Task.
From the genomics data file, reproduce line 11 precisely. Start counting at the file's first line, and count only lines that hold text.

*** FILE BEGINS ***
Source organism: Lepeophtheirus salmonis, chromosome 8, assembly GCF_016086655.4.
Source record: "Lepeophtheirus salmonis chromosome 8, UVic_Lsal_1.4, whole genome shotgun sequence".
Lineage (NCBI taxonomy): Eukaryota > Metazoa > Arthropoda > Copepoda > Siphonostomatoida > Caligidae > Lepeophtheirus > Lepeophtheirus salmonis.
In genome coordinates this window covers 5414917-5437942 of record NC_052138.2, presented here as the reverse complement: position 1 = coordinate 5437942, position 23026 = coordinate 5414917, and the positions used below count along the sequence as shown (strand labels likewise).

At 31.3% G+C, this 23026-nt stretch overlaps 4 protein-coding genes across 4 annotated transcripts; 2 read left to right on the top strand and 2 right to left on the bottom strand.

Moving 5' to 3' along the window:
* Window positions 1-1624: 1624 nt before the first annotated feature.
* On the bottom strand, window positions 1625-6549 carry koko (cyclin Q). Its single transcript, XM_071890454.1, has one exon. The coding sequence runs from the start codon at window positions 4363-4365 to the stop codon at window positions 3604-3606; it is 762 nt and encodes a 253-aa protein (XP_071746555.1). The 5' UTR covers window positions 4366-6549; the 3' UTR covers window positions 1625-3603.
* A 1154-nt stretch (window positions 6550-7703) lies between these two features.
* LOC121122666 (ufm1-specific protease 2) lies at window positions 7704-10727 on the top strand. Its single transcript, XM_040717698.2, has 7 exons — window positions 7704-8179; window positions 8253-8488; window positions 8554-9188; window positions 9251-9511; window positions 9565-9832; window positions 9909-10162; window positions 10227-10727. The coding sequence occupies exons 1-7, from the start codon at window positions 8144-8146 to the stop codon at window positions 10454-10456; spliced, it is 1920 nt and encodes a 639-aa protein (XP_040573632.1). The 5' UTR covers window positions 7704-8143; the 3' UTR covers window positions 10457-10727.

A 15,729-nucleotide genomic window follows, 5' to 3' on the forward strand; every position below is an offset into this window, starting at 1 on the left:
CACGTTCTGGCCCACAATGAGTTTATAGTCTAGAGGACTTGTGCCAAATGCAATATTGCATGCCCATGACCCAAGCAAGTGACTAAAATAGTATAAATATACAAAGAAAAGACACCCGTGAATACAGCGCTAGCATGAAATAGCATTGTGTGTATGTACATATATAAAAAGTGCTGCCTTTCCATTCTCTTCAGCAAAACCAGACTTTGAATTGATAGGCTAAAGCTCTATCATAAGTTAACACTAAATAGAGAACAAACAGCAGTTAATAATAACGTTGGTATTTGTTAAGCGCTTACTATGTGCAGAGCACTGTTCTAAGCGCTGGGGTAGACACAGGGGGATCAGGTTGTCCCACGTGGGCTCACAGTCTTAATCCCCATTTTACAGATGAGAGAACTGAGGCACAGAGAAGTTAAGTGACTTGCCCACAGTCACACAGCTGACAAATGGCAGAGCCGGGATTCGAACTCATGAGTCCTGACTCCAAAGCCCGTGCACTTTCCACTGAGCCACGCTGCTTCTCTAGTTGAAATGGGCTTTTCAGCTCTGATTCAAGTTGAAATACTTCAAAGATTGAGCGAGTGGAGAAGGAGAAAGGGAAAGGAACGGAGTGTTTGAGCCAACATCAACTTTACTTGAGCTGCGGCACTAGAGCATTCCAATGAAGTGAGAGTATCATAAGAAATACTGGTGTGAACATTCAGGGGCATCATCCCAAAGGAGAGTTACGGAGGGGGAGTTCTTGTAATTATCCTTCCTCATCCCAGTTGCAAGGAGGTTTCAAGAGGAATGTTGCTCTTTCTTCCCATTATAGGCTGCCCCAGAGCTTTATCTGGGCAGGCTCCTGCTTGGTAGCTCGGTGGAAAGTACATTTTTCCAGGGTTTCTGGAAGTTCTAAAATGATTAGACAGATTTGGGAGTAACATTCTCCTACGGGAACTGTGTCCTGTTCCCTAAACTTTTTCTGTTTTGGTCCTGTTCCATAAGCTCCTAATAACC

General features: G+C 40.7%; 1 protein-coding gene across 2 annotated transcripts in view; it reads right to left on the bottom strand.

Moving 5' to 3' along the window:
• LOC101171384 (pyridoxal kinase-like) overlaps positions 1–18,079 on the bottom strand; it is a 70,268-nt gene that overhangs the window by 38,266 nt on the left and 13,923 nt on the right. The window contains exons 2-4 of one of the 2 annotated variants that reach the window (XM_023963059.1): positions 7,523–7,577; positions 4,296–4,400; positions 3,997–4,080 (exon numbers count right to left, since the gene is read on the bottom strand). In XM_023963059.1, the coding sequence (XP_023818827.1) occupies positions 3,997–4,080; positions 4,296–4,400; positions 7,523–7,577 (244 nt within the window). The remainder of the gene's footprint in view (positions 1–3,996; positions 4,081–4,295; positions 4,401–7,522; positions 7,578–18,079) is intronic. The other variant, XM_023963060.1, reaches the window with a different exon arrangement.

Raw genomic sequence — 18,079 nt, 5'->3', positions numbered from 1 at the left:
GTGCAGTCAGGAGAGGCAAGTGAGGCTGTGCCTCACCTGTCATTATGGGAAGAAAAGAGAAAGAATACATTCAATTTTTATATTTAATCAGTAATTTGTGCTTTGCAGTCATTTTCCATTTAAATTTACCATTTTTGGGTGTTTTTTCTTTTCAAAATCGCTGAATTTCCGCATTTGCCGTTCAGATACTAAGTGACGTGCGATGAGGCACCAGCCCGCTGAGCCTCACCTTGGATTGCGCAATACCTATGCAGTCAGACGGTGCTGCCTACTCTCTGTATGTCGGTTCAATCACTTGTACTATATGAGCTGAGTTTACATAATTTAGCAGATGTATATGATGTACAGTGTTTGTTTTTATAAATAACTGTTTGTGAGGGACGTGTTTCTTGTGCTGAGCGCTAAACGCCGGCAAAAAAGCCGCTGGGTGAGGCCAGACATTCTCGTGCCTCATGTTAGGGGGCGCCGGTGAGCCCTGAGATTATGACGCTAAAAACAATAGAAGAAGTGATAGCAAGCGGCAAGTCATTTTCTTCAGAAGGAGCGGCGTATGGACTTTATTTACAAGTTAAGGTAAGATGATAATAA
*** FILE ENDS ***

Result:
A 15,729-nucleotide genomic window follows, 5' to 3' on the forward strand; every position below is an offset into this window, starting at 1 on the left: